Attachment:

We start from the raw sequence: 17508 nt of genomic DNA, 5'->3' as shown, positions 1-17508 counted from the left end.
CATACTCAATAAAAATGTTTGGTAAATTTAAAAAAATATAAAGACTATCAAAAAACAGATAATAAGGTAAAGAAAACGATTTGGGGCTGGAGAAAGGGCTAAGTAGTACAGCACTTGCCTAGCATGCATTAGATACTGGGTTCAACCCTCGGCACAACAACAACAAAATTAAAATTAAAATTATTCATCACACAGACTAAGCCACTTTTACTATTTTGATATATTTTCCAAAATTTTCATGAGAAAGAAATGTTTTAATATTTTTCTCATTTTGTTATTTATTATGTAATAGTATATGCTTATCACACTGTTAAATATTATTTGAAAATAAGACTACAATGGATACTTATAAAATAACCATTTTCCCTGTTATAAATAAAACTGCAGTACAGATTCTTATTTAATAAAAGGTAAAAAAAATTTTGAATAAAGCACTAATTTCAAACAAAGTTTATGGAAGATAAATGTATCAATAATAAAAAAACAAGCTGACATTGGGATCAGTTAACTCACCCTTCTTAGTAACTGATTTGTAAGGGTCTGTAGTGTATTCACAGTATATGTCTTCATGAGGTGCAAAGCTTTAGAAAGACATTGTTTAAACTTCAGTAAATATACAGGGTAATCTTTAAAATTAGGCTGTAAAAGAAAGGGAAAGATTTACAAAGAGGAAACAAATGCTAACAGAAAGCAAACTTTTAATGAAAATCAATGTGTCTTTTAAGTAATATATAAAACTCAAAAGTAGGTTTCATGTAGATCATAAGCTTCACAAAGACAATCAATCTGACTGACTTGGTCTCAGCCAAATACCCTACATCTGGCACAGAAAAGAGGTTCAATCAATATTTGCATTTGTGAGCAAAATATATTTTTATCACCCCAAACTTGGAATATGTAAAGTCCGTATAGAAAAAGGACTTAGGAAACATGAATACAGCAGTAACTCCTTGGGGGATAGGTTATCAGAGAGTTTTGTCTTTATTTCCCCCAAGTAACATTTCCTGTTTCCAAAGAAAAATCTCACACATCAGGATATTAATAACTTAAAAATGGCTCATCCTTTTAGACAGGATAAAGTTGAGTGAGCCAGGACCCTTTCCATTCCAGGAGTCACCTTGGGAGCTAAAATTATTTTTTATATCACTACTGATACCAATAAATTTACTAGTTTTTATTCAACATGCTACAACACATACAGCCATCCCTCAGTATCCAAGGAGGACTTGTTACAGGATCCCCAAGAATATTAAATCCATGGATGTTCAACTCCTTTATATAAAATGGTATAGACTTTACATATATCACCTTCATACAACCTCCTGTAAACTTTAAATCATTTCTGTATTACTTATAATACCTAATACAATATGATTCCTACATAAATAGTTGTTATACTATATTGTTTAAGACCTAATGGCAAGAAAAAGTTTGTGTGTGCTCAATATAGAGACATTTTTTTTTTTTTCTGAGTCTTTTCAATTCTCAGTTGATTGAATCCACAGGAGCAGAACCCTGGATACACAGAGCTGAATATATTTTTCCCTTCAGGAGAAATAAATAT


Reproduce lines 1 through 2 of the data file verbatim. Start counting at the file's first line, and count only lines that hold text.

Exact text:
We start from the raw sequence: 17508 nt of genomic DNA, 5'->3' as shown, positions 1-17508 counted from the left end.
CATACTCAATAAAAATGTTTGGTAAATTTAAAAAAATATAAAGACTATCAAAAAACAGATAATAAGGTAAAGAAAACGATTTGGGGCTGGAGAAAGGGCTAAGTAGTACAGCACTTGCCTAGCATGCATTAGATACTGGGTTCAACCCTCGGCACAACAACAACAAAATTAAAATTAAAATTATTCATCACACAGACTAAGCCACTTTTACTATTTTGATATATTTTCCAAAATTTTCATGAGAAAGAAATGTTTTAATATTTTTCTCATTTTGTTATTTATTATGTAATAGTATATGCTTATCACACTGTTAAATATTATTTGAAAATAAGACTACAATGGATACTTATAAAATAACCATTTTCCCTGTTATAAATAAAACTGCAGTACAGATTCTTATTTAATAAAAGGTAAAAAAAATTTTGAATAAAGCACTAATTTCAAACAAAGTTTATGGAAGATAAATGTATCAATAATAAAAAAACAAGCTGACATTGGGATCAGTTAACTCACCCTTCTTAGTAACTGATTTGTAAGGGTCTGTAGTGTATTCACAGTATATGTCTTCATGAGGTGCAAAGCTTTAGAAAGACATTGTTTAAACTTCAGTAAATATACAGGGTAATCTTTAAAATTAGGCTGTAAAAGAAAGGGAAAGATTTACAAAGAGGAAACAAATGCTAACAGAAAGCAAACTTTTAATGAAAATCAATGTGTCTTTTAAGTAATATATAAAACTCAAAAGTAGGTTTCATGTAGATCATAAGCTTCACAAAGACAATCAATCTGACTGACTTGGTCTCAGCCAAATACCCTACATCTGGCACAGAAAAGAGGTTCAATCAATATTTGCATTTGTGAGCAAAATATATTTTTATCACCCCAAACTTGGAATATGTAAAGTCCGTATAGAAAAAGGACTTAGGAAACATGAATACAGCAGTAACTCCTTGGGGGATAGGTTATCAGAGAGTTTTGTCTTTATTTCCCCCAAGTAACATTTCCTGTTTCCAAAGAAAAATCTCACACATCAGGATATTAATAACTTAAAAATGGCTCATCCTTTTAGACAGGATAAAGTTGAGTGAGCCAGGACCCTTTCCATTCCAGGAGTCACCTTGGGAGCTAAAATTATTTTTTATATCACTACTGATACCAATAAATTTACTAGTTTTTATTCAACATGCTACAACACATACAGCCATCCCTCAGTATCCAAGGAGGACTTGTTACAGGATCCCCAAGAATATTAAATCCATGGATGTTCAACTCCTTTATATAAAATGGTATAGACTTTACATATATCACCTTCATACAACCTCCTGTAAACTTTAAATCATTTCTGTATTACTTATAATACCTAATACAATATGATTCCTACATAAATAGTTGTTATACTATATTGTTTAAGACCTAATGGCAAGAAAAAGTTTGTGTGTGCTCAATATAGAGACATTTTTTTTTTTTTCTGAGTCTTTTCAATTCTCAGTTGATTGAATCCACAGGAGCAGAACCCTGGATACACAGAGCTGAATATATTTTTCCCTTCAGGAGAAATAAATAT